Say Hello to Digital Hallyu in UAE

By: Urwa Tariq  

Young Emiratis today are obsessed with Korean entertainment, from boy bands to television dramas, reality shows to movies. Intrigued by the newly emerging K-wave seen particularly among young females, this paper explores how Emiratis negotiate their cultural identities through their active involvement with K-pop digitally. The literature review covered four important traits of the research. The first, Emirati entertainment Industry and the initiatives taken by the government. The second aspect is the set of challenges. The imported content was the third point, highlighting the variety of choices Emiratis had (like Bollywood and Hollywood), which affected the local industry. Lastly, it was the rise of the Hallyu phenomena in UAE. Several factors were considered to understand why K-pop attracted the Middle Eastern viewers, especially females. The study focuses on two research aspects: Defining cultural identity and understanding the rise of the K-pop in the UAE, accordingly four research questions were created. The research, which was exploratory in nature utilized a focus group consisting of Emirati females from UAE University. The findings indicted that Emirati K-pop fans were not mindless zealots for Korean culture; instead, they were cultural agents struggling with complex identities. Korean culture evokes escapism to an idealistic world to which they can relate psychologically and culturally, thus indicating that Emiratis cognition of the Hallyu was conscious rather than passive. The study also recognized indicators of possible threats to cultural identity. In conclusion, recommendations are provided for how to respond to the growing online K-wave and preserve local identity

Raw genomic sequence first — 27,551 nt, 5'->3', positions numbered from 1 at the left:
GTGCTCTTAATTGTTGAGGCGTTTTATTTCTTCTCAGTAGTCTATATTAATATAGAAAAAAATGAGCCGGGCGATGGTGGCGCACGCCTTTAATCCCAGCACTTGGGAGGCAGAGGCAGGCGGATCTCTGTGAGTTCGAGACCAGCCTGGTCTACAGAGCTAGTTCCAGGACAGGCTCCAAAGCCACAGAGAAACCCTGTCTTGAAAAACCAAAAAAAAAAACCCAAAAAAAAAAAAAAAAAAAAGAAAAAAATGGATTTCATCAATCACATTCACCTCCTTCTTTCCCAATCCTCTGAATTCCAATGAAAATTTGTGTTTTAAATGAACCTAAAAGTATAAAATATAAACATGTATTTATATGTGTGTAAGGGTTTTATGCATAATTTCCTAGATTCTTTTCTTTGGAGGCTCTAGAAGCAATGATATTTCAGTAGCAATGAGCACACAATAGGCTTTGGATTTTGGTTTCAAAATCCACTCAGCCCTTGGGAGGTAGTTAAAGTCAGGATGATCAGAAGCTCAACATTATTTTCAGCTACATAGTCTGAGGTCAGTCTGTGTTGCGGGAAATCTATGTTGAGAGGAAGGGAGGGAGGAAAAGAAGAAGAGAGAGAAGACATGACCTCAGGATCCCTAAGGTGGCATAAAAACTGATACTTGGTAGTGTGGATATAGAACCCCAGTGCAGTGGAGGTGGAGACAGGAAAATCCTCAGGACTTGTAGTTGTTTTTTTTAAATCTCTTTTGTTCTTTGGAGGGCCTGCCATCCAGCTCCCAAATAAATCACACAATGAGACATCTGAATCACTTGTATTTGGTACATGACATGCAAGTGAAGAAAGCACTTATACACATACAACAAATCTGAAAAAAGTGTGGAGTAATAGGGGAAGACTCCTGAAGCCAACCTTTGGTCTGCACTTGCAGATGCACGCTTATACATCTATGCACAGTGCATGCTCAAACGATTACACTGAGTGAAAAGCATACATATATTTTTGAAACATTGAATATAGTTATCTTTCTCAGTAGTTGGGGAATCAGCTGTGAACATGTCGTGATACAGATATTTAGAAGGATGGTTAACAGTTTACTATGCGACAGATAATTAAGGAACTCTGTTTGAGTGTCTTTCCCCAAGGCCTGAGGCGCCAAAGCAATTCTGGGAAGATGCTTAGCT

Korean Wave, Hallyu, Emirati Identity, Culture, Media, Entertainment, Digital, Cinema
2019 Special Focus: The Future of Democracy in the Digital Age
Poster Session

Urwa Tariq

PhD Candidate, College of Humanities and Social Science, UAE University, United Arab Emirates
United Arab Emirates